Jack Scheuer, the go-to guy at courtside, on the field and in the press box, who covered Philadelphia sports from the days of Wilt Chamberlain to Bryce Harper for The Associated Press and other outlets, died Friday. He was 88.
Son Bob said his father died in hospice care from kidney and cancer complications.
“A Philly legend,” two-time champion Villanova basketball coach Jay Wright tweeted this week.
“Philly’s finest! A true gentleman,” former Saint Joseph’s coach Phil Martelli posted.
Scheuer worked as a freelance sports stringer for the AP for 46 years after starting out with the Philadelphia Bulletin newspaper. During a retirement tribute at Citizens Bank Park on the final day of the 2019 season, it was estimated he had covered 3,500 Phillies games and 3,600 basketball games.
While Scheuer worked at Connie Mack Stadium, the Spectrum, Veterans Stadium and more — greeting everyone with a smile, a tip and a trivia question — his second home for decades seemed to be the Palestra.
The jewel of a basketball arena opened in 1927 on Penn's campus, and he played for his high school team in a city championship game on that court in 1949. Scheuer was later elected to the Big 5 Hall of Fame, following Penn, Temple, Villanova, La Salle and Saint Joseph’s while always in search of “good hoops,” as he liked to say.
“Jack Scheuer — Palestra — Saturday — soft pretzel — another game tonight — The perfect day,” Martelli tweeted in January.
But Scheuer did more than record the baskets. He shot them, too.
For nearly 40 years, Scheuer ran a weekly media game on the Palestra court, with the likes of NBA star and coach Doug Collins, then-Phillies manager Terry Francona and former Sixers general manager John Nash sometimes taking part.
Known for a spot-on, two-handed set shot, Scheuer more than held his own playing pickup ball until he was 85. After all those years of four-on-four, half-court games up to seven or nine, he jokingly referred to himself as “the all-time leading scorer in Palestra history.”
“He was just ageless,” decorated Philadelphia sports writer and broadcaster Ray Didinger said Friday. “Looking at him, it was hard to place how old he was. He was eternal."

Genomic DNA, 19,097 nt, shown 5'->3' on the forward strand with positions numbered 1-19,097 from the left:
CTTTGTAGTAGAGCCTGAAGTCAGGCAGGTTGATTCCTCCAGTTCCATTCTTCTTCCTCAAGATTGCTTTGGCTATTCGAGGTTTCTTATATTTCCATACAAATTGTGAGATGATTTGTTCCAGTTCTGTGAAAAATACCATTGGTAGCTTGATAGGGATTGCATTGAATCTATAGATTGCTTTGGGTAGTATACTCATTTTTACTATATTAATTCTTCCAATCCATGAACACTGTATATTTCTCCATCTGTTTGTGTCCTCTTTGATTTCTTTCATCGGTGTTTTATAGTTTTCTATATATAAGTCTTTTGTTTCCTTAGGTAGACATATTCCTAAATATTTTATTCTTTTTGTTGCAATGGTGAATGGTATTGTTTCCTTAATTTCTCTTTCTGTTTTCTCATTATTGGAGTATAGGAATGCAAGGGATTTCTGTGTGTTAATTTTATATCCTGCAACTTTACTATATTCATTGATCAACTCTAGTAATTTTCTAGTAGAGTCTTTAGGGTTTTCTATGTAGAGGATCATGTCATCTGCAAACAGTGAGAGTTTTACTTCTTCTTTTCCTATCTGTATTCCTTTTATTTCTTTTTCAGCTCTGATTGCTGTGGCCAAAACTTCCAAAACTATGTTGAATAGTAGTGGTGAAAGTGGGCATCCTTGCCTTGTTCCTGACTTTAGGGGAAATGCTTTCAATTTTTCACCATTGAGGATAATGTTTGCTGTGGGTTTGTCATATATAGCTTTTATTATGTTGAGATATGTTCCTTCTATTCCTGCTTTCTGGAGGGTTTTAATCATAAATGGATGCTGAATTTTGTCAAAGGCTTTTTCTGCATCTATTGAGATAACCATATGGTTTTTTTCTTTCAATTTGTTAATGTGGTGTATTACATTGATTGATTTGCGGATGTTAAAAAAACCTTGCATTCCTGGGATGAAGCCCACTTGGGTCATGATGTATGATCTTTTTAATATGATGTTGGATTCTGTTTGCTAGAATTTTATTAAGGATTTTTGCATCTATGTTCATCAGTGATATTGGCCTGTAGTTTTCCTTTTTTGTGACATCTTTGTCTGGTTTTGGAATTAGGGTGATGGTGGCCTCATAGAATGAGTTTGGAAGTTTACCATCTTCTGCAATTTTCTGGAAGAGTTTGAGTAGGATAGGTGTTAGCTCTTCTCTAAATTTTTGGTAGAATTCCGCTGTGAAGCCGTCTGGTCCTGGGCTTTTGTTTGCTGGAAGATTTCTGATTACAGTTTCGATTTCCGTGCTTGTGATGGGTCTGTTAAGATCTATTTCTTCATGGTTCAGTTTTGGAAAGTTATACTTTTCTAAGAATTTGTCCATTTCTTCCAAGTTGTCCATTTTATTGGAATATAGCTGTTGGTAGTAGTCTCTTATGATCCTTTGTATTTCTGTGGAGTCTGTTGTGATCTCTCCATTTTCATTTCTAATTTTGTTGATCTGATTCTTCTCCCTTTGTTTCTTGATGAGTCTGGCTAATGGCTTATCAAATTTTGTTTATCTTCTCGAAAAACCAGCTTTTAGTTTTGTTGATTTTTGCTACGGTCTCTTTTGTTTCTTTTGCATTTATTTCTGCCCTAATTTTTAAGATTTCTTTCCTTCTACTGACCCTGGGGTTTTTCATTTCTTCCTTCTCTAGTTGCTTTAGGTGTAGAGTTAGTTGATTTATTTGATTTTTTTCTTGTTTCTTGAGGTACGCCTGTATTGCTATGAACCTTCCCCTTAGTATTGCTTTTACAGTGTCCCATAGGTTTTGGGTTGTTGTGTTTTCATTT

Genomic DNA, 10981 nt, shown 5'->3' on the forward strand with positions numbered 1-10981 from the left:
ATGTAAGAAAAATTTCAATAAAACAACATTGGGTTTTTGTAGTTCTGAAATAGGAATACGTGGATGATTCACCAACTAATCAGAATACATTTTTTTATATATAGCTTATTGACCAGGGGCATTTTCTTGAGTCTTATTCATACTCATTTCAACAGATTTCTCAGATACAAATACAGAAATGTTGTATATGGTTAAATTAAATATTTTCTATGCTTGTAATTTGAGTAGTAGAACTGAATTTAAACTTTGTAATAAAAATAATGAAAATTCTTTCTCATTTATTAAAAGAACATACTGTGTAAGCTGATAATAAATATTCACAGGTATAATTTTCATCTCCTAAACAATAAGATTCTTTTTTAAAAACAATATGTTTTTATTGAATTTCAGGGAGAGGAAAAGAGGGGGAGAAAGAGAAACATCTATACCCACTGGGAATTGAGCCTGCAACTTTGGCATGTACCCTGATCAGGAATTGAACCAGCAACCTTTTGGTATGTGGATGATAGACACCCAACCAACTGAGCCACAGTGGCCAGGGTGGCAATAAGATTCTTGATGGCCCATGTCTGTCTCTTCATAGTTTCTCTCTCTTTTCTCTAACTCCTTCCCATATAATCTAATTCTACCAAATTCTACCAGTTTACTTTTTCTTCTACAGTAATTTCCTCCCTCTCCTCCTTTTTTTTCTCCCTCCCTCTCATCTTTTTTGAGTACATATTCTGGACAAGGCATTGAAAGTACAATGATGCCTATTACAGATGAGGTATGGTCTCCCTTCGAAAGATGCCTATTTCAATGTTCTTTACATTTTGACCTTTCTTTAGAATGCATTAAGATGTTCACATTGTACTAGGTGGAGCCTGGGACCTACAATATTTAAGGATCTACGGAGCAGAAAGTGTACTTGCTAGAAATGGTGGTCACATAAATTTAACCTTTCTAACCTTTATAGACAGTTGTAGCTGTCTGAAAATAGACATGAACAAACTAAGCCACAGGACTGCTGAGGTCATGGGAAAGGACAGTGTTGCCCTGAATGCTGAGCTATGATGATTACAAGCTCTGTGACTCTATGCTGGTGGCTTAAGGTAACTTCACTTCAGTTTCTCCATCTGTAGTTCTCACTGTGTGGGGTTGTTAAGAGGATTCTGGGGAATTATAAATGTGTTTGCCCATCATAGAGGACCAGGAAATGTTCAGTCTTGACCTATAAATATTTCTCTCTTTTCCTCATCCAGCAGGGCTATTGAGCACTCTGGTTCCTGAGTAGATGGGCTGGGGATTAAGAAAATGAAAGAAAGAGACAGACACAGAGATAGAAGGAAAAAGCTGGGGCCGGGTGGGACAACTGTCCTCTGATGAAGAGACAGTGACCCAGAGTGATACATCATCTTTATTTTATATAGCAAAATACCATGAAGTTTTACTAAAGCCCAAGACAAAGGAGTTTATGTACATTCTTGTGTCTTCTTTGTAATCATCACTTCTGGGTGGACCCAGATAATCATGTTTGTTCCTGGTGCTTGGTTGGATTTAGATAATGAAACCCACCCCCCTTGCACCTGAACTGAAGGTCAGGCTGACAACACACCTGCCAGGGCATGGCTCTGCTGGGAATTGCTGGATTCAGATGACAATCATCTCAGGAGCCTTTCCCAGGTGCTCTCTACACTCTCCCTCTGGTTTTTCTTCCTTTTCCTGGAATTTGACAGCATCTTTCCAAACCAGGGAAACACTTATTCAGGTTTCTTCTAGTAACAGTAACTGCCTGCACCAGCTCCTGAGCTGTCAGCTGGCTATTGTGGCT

The 5-foot-8 Scheuer, a former Drexel assistant and high school coach, had his own key to the Palestra and commanded the court on Wednesday afternoons from October to April. While coaching at Penn, Fran Dunphy gladly delayed Quakers practices there until his pal’s games were finished.
Scheuer often said his favorite college hoops player was 1950s Temple guard Guy Rodgers, a four-time NBA All-Star. Scheuer once started in the backcourt with Rodgers in a summer league game and liked to tell how they combined for 54 points.
“I got four,” Scheuer would say, a familiar twinkle in his eye, “he got the rest.”
In the mid-1970s, Scheuer was the marketing director for the Philadelphia Bell of the World Football League. It was a family affair of sorts — sons Bob and Ken tended the hot dogs in the press box and daughter Gail was a cheerleader.
As a teen, Scheuer got a walk-on tryout with the Phillies as an infielder. He recalled standing at shortstop as Philadelphia regulars socked line drives all around him.
“One of the pitchers, Ken Heintzelman, kind of took me to the outfield, said it was too dangerous standing in there,” Scheuer remembered.
Scheuer played shortstop for years — with Didinger at third base — for the Bulletin softball team.
“He was a really, really good player, and really smart,” Didinger said. “It showed when he would do postgame interviews on the job. Managers and coaches could tell he knew what he was talking about. He had their utmost respect.
“People would go to him,” he said. “He always came across as someone who had no agenda.”
Scheuer served in the U.S. Army during the Korean War. He returned to Philadelphia and was a salesman and a company rep for several firms before picking up more and more jobs in sports, becoming one of the most beloved media members in town.
For years, his phone's answering machine featured the voice of celebrated Phillies announcer Harry Kalas doing his home run call, saying Jack Scheuer "is outta here!”
“In my 21 years as a sports writer for the AP, I’ve never met anyone else who no one had a bad thing to say about. It’s tough in this industry, in this city. And he was universally loved,” said AP sports writer Rob Maaddi, who covered nearly 1,000 games with Scheuer.
Scheuer is survived by his wife of 64 years, Jean; sons Bob and Ken; daughters Gail and Nancy; and eight grandchildren.
A funeral was scheduled for Nov. 5.